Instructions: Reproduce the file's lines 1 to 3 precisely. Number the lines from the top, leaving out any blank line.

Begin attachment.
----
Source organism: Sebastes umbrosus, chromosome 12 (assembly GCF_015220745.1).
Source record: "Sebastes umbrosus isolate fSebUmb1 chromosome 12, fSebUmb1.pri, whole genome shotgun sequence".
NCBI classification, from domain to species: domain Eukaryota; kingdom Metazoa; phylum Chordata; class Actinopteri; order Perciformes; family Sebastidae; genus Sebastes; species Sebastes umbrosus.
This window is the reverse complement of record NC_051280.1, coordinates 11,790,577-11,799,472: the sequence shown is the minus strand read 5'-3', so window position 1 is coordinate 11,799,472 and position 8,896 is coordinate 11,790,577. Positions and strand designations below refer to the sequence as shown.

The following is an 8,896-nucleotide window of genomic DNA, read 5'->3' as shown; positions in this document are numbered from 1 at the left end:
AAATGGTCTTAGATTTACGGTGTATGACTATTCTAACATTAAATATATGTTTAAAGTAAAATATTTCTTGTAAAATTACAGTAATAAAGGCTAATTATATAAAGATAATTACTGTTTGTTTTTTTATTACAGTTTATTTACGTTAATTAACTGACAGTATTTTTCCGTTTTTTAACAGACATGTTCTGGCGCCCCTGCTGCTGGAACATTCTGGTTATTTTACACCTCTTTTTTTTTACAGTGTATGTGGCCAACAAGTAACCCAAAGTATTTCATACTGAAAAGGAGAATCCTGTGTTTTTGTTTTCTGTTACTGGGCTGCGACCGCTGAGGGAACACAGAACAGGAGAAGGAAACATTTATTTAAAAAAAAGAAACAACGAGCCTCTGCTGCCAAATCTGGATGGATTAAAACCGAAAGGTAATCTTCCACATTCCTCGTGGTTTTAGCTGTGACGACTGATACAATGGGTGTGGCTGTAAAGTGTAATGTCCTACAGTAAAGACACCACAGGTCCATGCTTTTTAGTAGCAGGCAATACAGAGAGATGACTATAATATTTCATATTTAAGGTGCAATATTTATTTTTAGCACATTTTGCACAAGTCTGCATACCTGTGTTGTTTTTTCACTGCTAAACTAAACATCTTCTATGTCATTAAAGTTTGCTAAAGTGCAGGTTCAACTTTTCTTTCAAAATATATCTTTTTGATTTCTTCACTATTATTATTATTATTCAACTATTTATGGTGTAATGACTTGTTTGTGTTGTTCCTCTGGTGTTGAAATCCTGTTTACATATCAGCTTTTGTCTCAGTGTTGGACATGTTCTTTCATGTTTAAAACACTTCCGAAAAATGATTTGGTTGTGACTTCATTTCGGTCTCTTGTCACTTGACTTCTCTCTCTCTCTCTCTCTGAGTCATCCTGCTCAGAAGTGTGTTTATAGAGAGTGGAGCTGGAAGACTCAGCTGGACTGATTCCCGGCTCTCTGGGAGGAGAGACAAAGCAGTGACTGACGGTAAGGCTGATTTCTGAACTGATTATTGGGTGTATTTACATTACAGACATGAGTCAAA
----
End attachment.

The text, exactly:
Source organism: Sebastes umbrosus, chromosome 12 (assembly GCF_015220745.1).
Source record: "Sebastes umbrosus isolate fSebUmb1 chromosome 12, fSebUmb1.pri, whole genome shotgun sequence".
NCBI classification, from domain to species: domain Eukaryota; kingdom Metazoa; phylum Chordata; class Actinopteri; order Perciformes; family Sebastidae; genus Sebastes; species Sebastes umbrosus.